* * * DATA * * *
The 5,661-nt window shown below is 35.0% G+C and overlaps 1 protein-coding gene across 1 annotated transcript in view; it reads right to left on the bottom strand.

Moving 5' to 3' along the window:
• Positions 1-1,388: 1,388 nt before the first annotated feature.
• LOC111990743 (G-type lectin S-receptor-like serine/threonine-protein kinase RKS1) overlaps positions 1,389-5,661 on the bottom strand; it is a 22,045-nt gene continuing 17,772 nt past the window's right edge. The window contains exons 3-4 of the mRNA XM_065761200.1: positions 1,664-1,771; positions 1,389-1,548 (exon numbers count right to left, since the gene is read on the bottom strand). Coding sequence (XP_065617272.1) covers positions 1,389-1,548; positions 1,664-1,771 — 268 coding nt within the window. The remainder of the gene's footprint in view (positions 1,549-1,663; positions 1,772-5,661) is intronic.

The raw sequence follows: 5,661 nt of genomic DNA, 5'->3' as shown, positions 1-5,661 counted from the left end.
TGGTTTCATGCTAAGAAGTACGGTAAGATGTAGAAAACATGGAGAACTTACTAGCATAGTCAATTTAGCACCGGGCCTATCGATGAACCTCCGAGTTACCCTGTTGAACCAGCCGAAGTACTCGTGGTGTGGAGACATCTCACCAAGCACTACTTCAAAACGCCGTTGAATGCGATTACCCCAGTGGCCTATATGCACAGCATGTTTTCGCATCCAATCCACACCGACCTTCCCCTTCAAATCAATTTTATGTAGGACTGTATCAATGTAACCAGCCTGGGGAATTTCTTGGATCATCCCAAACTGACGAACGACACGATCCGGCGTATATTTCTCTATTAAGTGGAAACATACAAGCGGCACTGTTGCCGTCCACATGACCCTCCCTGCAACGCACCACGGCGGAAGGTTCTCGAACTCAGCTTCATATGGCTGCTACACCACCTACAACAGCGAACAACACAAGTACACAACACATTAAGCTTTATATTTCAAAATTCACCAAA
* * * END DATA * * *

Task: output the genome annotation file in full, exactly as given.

The 5,661-nt window shown below is 35.0% G+C and overlaps 1 protein-coding gene across 1 annotated transcript in view; it reads right to left on the bottom strand.

Moving 5' to 3' along the window:
• Positions 1-1,388: 1,388 nt before the first annotated feature.
• LOC111990743 (G-type lectin S-receptor-like serine/threonine-protein kinase RKS1) overlaps positions 1,389-5,661 on the bottom strand; it is a 22,045-nt gene continuing 17,772 nt past the window's right edge. The window contains exons 3-4 of the mRNA XM_065761200.1: positions 1,664-1,771; positions 1,389-1,548 (exon numbers count right to left, since the gene is read on the bottom strand). Coding sequence (XP_065617272.1) covers positions 1,389-1,548; positions 1,664-1,771 — 268 coding nt within the window. The remainder of the gene's footprint in view (positions 1,549-1,663; positions 1,772-5,661) is intronic.

The raw sequence follows: 5,661 nt of genomic DNA, 5'->3' as shown, positions 1-5,661 counted from the left end.
TGGTTTCATGCTAAGAAGTACGGTAAGATGTAGAAAACATGGAGAACTTACTAGCATAGTCAATTTAGCACCGGGCCTATCGATGAACCTCCGAGTTACCCTGTTGAACCAGCCGAAGTACTCGTGGTGTGGAGACATCTCACCAAGCACTACTTCAAAACGCCGTTGAATGCGATTACCCCAGTGGCCTATATGCACAGCATGTTTTCGCATCCAATCCACACCGACCTTCCCCTTCAAATCAATTTTATGTAGGACTGTATCAATGTAACCAGCCTGGGGAATTTCTTGGATCATCCCAAACTGACGAACGACACGATCCGGCGTATATTTCTCTATTAAGTGGAAACATACAAGCGGCACTGTTGCCGTCCACATGACCCTCCCTGCAACGCACCACGGCGGAAGGTTCTCGAACTCAGCTTCATATGGCTGCTACACCACCTACAACAGCGAACAACACAAGTACACAACACATTAAGCTTTATATTTCAAAATTCACCAAA